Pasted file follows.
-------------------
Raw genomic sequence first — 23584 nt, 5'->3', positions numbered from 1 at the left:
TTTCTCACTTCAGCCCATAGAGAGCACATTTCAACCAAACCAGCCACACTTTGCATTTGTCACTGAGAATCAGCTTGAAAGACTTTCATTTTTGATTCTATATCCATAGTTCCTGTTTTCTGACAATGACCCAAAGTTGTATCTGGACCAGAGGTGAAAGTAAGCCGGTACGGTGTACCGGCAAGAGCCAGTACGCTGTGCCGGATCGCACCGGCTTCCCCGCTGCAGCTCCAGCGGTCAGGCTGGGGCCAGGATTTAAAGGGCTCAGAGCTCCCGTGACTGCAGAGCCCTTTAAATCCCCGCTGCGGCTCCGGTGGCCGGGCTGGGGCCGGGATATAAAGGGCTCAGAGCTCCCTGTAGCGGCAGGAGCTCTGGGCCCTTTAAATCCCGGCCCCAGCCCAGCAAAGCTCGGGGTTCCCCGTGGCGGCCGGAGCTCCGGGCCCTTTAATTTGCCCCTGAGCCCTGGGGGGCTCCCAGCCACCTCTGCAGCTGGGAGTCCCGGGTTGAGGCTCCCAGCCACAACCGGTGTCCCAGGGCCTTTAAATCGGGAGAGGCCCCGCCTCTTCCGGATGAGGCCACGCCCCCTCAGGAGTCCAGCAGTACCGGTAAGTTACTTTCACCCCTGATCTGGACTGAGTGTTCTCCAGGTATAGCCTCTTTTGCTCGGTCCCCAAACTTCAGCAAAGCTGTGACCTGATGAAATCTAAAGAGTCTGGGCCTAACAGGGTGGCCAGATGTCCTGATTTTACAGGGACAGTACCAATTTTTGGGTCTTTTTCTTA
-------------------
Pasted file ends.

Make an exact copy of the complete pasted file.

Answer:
Raw genomic sequence first — 23584 nt, 5'->3', positions numbered from 1 at the left:
TTTCTCACTTCAGCCCATAGAGAGCACATTTCAACCAAACCAGCCACACTTTGCATTTGTCACTGAGAATCAGCTTGAAAGACTTTCATTTTTGATTCTATATCCATAGTTCCTGTTTTCTGACAATGACCCAAAGTTGTATCTGGACCAGAGGTGAAAGTAAGCCGGTACGGTGTACCGGCAAGAGCCAGTACGCTGTGCCGGATCGCACCGGCTTCCCCGCTGCAGCTCCAGCGGTCAGGCTGGGGCCAGGATTTAAAGGGCTCAGAGCTCCCGTGACTGCAGAGCCCTTTAAATCCCCGCTGCGGCTCCGGTGGCCGGGCTGGGGCCGGGATATAAAGGGCTCAGAGCTCCCTGTAGCGGCAGGAGCTCTGGGCCCTTTAAATCCCGGCCCCAGCCCAGCAAAGCTCGGGGTTCCCCGTGGCGGCCGGAGCTCCGGGCCCTTTAATTTGCCCCTGAGCCCTGGGGGGCTCCCAGCCACCTCTGCAGCTGGGAGTCCCGGGTTGAGGCTCCCAGCCACAACCGGTGTCCCAGGGCCTTTAAATCGGGAGAGGCCCCGCCTCTTCCGGATGAGGCCACGCCCCCTCAGGAGTCCAGCAGTACCGGTAAGTTACTTTCACCCCTGATCTGGACTGAGTGTTCTCCAGGTATAGCCTCTTTTGCTCGGTCCCCAAACTTCAGCAAAGCTGTGACCTGATGAAATCTAAAGAGTCTGGGCCTAACAGGGTGGCCAGATGTCCTGATTTTACAGGGACAGTACCAATTTTTGGGTCTTTTTCTTA